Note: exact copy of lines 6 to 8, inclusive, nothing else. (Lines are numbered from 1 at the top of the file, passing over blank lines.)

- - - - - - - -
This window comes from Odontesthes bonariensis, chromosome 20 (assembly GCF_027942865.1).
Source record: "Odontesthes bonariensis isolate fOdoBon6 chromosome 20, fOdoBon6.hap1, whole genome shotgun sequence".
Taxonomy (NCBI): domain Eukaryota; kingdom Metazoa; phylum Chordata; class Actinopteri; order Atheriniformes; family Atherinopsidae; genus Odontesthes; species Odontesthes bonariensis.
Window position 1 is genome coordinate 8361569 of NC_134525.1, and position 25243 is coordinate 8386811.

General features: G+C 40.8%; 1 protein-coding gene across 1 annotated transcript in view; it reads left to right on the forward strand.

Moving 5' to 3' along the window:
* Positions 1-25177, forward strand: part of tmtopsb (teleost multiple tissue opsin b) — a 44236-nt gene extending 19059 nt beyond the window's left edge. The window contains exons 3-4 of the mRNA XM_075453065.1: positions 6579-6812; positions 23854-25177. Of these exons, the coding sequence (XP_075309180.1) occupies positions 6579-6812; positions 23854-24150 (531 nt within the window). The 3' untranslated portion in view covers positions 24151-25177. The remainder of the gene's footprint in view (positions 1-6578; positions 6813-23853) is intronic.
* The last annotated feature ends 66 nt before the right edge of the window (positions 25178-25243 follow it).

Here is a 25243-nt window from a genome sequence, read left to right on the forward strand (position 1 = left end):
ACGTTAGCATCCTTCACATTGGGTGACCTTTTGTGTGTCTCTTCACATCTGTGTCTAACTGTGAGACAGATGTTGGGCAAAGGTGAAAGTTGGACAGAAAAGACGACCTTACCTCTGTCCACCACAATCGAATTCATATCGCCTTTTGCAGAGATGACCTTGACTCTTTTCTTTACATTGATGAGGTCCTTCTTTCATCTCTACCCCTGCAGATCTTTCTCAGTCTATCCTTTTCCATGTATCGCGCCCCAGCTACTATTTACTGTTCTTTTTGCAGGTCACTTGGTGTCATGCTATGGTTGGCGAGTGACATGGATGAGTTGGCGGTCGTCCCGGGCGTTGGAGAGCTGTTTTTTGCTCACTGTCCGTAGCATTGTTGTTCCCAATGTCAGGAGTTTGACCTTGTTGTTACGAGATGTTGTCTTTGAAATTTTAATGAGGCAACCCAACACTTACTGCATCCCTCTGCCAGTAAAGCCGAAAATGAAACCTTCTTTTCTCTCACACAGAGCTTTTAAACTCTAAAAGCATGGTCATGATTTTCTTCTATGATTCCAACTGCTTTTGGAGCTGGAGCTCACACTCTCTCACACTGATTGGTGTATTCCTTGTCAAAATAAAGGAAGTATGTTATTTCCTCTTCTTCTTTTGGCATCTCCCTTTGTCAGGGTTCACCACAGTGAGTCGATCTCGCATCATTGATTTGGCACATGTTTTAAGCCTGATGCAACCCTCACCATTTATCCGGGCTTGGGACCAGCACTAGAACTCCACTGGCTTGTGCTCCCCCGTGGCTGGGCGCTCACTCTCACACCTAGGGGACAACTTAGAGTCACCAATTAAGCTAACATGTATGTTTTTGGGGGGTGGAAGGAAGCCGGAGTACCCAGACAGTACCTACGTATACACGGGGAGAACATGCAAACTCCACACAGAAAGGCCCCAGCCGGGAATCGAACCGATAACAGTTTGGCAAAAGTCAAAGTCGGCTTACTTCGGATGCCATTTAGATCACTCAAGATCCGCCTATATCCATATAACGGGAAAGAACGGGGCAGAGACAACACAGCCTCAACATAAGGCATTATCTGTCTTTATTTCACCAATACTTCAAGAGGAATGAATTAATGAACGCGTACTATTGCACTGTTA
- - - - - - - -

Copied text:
Moving 5' to 3' along the window:
* Positions 1-25177, forward strand: part of tmtopsb (teleost multiple tissue opsin b) — a 44236-nt gene extending 19059 nt beyond the window's left edge. The window contains exons 3-4 of the mRNA XM_075453065.1: positions 6579-6812; positions 23854-25177. Of these exons, the coding sequence (XP_075309180.1) occupies positions 6579-6812; positions 23854-24150 (531 nt within the window). The 3' untranslated portion in view covers positions 24151-25177. The remainder of the gene's footprint in view (positions 1-6578; positions 6813-23853) is intronic.
* The last annotated feature ends 66 nt before the right edge of the window (positions 25178-25243 follow it).